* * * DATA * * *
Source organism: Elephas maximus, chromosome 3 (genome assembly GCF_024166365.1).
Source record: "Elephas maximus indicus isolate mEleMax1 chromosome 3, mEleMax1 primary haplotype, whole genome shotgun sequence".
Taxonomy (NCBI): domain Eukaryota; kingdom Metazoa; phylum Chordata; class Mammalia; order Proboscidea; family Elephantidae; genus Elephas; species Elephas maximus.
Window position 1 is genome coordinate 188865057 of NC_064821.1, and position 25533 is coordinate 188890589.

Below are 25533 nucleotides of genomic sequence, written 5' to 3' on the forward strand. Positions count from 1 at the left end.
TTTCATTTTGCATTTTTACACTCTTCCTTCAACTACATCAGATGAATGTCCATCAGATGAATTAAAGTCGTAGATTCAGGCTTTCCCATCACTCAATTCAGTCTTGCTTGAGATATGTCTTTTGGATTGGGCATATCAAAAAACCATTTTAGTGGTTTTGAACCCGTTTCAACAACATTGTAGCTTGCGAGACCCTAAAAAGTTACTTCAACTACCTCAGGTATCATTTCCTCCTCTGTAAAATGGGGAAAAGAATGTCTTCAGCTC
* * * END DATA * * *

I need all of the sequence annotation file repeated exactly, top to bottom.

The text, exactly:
Source organism: Elephas maximus, chromosome 3 (genome assembly GCF_024166365.1).
Source record: "Elephas maximus indicus isolate mEleMax1 chromosome 3, mEleMax1 primary haplotype, whole genome shotgun sequence".
Taxonomy (NCBI): domain Eukaryota; kingdom Metazoa; phylum Chordata; class Mammalia; order Proboscidea; family Elephantidae; genus Elephas; species Elephas maximus.
Window position 1 is genome coordinate 188865057 of NC_064821.1, and position 25533 is coordinate 188890589.

Below are 25533 nucleotides of genomic sequence, written 5' to 3' on the forward strand. Positions count from 1 at the left end.
TTTCATTTTGCATTTTTACACTCTTCCTTCAACTACATCAGATGAATGTCCATCAGATGAATTAAAGTCGTAGATTCAGGCTTTCCCATCACTCAATTCAGTCTTGCTTGAGATATGTCTTTTGGATTGGGCATATCAAAAAACCATTTTAGTGGTTTTGAACCCGTTTCAACAACATTGTAGCTTGCGAGACCCTAAAAAGTTACTTCAACTACCTCAGGTATCATTTCCTCCTCTGTAAAATGGGGAAAAGAATGTCTTCAGCTC